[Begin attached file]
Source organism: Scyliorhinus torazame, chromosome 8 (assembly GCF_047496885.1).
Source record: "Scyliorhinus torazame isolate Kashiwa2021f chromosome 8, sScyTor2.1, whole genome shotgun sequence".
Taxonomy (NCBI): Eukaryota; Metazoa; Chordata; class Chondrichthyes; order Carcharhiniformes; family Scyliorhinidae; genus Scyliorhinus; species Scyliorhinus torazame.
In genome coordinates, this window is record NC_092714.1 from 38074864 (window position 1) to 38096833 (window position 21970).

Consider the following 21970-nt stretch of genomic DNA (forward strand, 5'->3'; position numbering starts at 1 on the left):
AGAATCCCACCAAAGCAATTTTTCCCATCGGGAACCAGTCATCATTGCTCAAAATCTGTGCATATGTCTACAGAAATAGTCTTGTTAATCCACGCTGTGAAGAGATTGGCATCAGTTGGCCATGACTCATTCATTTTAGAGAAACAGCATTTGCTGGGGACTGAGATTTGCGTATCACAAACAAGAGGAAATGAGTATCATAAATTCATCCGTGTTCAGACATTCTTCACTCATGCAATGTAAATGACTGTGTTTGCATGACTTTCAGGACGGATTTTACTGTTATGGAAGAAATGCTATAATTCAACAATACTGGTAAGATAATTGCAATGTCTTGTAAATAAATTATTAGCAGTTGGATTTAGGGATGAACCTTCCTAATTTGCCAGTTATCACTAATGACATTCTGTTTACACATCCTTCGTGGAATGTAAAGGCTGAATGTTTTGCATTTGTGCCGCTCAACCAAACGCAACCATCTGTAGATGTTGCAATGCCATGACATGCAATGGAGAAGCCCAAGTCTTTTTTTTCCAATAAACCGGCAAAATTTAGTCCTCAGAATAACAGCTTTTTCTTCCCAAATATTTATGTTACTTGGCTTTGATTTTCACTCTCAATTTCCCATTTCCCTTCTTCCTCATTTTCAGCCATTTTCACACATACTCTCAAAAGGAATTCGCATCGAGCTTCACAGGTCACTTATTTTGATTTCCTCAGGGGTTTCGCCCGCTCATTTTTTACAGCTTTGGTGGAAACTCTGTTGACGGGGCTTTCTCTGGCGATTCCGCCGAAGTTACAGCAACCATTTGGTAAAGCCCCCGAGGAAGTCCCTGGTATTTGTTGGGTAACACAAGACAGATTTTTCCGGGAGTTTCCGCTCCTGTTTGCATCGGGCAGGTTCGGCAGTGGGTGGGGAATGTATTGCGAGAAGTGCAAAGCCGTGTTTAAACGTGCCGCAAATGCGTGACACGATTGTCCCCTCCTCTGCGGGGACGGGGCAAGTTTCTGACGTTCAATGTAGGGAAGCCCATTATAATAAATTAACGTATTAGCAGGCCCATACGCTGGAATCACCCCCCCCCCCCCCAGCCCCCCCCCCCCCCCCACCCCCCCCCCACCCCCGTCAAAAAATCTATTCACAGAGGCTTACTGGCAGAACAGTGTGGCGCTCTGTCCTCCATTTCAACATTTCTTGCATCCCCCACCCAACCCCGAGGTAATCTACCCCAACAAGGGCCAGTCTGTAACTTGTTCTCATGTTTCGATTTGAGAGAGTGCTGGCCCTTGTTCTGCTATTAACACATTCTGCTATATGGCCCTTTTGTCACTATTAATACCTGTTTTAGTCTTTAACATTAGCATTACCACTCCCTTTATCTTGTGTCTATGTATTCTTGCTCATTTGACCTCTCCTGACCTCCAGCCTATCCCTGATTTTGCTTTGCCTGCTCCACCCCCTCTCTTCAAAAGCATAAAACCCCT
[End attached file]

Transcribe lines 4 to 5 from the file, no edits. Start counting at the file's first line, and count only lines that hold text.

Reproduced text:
In genome coordinates, this window is record NC_092714.1 from 38074864 (window position 1) to 38096833 (window position 21970).

Consider the following 21970-nt stretch of genomic DNA (forward strand, 5'->3'; position numbering starts at 1 on the left):